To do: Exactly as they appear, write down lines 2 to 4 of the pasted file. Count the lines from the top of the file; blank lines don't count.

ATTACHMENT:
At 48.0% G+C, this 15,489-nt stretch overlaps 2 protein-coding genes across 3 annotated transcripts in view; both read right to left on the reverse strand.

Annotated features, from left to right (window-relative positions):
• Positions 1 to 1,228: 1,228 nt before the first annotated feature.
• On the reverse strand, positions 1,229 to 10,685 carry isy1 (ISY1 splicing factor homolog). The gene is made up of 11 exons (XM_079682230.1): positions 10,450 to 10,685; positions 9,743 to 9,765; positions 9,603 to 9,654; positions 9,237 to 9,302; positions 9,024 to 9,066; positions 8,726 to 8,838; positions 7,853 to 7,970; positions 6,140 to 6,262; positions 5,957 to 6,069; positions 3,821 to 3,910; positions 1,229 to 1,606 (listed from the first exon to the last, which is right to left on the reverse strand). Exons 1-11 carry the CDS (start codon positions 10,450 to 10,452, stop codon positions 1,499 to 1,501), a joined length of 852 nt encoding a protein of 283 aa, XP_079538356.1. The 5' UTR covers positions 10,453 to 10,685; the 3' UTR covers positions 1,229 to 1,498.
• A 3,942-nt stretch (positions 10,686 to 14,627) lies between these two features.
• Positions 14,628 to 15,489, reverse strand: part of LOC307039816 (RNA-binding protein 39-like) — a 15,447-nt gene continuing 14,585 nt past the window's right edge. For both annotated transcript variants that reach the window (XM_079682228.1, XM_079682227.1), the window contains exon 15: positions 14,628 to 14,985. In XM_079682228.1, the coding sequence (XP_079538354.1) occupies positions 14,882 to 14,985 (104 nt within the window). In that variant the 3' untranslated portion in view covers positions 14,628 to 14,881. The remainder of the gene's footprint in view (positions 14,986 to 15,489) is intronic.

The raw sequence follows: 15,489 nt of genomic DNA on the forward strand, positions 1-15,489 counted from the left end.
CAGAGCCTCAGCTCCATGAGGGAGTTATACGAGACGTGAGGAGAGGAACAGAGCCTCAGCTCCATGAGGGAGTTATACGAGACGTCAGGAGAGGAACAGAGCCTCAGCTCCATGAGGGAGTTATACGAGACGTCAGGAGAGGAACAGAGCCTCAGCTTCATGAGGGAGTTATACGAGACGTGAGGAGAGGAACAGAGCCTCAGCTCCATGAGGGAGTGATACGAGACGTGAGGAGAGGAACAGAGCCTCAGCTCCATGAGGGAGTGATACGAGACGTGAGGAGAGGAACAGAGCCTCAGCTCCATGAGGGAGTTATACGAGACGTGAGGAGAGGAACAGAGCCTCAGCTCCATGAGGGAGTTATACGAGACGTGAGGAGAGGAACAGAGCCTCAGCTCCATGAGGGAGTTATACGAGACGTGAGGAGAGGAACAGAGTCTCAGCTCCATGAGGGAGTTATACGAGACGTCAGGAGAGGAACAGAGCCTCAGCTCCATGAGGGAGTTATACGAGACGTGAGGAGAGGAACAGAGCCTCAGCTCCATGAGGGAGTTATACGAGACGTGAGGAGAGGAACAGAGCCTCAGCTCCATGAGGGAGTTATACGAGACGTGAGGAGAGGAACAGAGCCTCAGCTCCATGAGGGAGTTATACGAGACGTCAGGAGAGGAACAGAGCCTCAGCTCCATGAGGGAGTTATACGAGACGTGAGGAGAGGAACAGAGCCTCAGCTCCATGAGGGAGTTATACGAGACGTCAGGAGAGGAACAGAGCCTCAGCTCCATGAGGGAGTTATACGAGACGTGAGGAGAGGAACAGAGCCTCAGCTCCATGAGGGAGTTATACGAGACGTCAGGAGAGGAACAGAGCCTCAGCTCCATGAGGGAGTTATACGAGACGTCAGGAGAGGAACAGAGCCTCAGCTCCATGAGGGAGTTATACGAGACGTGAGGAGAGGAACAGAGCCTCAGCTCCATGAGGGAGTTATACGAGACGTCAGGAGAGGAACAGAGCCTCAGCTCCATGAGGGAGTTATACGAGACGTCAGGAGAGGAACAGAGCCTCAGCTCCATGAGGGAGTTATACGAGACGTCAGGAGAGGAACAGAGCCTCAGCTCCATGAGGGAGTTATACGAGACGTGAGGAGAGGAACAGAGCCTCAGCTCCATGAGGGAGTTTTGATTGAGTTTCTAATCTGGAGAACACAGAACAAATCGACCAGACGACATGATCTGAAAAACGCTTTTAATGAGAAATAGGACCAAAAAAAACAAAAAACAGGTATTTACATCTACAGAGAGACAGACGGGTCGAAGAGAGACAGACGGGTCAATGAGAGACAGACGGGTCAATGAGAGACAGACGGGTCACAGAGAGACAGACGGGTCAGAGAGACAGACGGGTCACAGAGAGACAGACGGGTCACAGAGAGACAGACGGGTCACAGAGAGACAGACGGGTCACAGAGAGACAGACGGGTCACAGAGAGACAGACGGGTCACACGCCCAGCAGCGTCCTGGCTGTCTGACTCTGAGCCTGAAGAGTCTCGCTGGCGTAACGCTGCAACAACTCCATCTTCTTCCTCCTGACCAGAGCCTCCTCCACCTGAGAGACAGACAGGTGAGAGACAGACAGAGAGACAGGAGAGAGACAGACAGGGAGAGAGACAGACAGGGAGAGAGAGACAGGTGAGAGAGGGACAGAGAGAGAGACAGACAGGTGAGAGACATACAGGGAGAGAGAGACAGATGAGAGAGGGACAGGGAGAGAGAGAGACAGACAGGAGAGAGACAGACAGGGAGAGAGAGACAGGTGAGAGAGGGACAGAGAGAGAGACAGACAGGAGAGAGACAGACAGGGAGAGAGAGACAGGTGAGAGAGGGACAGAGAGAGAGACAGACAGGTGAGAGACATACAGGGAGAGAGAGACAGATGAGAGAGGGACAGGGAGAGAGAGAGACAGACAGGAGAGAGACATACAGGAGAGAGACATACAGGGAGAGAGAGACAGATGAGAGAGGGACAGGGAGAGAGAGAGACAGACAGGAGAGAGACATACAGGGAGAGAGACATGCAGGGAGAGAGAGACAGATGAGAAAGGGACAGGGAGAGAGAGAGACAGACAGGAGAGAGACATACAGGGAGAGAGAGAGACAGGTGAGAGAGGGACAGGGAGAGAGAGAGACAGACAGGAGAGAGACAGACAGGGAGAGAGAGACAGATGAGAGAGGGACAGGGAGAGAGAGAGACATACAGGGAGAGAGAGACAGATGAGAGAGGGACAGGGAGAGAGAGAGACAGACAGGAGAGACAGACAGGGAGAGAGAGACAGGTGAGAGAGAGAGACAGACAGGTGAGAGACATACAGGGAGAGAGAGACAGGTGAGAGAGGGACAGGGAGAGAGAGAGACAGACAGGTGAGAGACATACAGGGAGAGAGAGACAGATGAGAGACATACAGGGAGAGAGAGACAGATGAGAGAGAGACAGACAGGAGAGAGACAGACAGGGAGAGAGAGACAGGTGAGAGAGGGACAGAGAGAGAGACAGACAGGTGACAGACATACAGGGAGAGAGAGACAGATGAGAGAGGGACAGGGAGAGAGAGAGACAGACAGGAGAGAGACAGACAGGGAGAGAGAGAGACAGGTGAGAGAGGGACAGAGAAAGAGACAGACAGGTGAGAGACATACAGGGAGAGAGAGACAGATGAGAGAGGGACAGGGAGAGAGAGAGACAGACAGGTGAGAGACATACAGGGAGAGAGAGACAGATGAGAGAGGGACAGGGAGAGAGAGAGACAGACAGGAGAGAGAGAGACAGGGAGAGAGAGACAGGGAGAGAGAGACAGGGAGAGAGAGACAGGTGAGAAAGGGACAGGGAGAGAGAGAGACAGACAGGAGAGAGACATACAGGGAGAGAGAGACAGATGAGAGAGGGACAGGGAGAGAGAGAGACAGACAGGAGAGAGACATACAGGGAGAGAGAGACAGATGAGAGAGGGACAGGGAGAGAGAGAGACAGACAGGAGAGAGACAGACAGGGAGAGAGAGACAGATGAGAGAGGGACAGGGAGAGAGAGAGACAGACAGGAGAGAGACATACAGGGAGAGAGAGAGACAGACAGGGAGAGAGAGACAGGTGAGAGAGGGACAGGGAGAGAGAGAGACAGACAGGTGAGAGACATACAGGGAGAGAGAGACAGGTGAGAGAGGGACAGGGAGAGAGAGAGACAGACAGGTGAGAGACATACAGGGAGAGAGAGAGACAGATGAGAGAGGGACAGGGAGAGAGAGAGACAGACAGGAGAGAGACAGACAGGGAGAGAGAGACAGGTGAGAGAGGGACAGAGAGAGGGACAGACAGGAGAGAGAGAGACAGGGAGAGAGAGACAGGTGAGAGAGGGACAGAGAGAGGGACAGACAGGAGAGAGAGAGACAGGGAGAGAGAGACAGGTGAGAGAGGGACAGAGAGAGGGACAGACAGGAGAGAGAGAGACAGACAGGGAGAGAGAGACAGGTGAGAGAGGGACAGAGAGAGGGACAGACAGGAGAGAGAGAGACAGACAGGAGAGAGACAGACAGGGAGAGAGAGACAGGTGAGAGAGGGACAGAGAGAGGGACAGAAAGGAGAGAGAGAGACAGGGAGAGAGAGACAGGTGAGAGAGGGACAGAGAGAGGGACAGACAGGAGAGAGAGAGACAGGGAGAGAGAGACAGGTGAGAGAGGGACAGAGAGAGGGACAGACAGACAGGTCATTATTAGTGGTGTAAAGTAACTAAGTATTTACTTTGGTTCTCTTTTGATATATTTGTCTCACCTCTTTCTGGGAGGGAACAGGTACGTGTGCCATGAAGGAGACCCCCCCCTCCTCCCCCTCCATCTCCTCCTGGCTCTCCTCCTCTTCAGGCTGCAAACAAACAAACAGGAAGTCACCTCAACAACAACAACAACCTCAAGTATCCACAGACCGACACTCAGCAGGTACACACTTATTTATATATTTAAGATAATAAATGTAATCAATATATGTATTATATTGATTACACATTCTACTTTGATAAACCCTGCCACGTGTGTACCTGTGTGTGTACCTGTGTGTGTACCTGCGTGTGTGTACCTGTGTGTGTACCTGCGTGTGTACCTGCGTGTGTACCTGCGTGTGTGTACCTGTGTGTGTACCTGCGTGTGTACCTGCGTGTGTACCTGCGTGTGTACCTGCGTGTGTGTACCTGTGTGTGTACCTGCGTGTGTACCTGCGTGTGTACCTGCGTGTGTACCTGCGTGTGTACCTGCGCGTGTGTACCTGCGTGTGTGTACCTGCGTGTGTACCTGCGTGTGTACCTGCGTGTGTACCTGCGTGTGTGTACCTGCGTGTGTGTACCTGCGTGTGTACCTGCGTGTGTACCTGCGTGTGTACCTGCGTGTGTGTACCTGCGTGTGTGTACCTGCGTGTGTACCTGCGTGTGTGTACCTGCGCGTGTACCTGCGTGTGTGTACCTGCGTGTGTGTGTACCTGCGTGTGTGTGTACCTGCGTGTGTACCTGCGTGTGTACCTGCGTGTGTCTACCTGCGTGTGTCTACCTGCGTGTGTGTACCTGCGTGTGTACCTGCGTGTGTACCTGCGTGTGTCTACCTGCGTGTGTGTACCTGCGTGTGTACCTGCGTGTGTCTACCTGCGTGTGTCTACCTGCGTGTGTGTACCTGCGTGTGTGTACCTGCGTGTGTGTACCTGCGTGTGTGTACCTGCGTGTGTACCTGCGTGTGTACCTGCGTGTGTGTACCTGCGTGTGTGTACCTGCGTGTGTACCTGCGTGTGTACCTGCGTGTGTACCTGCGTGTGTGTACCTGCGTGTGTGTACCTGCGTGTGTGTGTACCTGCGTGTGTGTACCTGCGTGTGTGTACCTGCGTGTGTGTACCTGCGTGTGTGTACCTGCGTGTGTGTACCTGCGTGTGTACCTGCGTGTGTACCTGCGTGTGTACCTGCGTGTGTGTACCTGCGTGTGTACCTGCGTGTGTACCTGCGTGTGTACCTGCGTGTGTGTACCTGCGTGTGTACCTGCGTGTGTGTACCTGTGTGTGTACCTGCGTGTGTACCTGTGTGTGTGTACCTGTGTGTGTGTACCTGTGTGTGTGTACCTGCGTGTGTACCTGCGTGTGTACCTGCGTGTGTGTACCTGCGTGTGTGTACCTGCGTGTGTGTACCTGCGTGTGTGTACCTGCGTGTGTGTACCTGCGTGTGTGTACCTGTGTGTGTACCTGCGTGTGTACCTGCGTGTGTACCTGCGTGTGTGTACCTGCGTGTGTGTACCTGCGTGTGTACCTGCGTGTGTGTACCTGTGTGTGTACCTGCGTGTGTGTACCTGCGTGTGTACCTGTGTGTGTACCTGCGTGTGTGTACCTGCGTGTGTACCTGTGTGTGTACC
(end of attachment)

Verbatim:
Annotated features, from left to right (window-relative positions):
• Positions 1 to 1,228: 1,228 nt before the first annotated feature.
• On the reverse strand, positions 1,229 to 10,685 carry isy1 (ISY1 splicing factor homolog). The gene is made up of 11 exons (XM_079682230.1): positions 10,450 to 10,685; positions 9,743 to 9,765; positions 9,603 to 9,654; positions 9,237 to 9,302; positions 9,024 to 9,066; positions 8,726 to 8,838; positions 7,853 to 7,970; positions 6,140 to 6,262; positions 5,957 to 6,069; positions 3,821 to 3,910; positions 1,229 to 1,606 (listed from the first exon to the last, which is right to left on the reverse strand). Exons 1-11 carry the CDS (start codon positions 10,450 to 10,452, stop codon positions 1,499 to 1,501), a joined length of 852 nt encoding a protein of 283 aa, XP_079538356.1. The 5' UTR covers positions 10,453 to 10,685; the 3' UTR covers positions 1,229 to 1,498.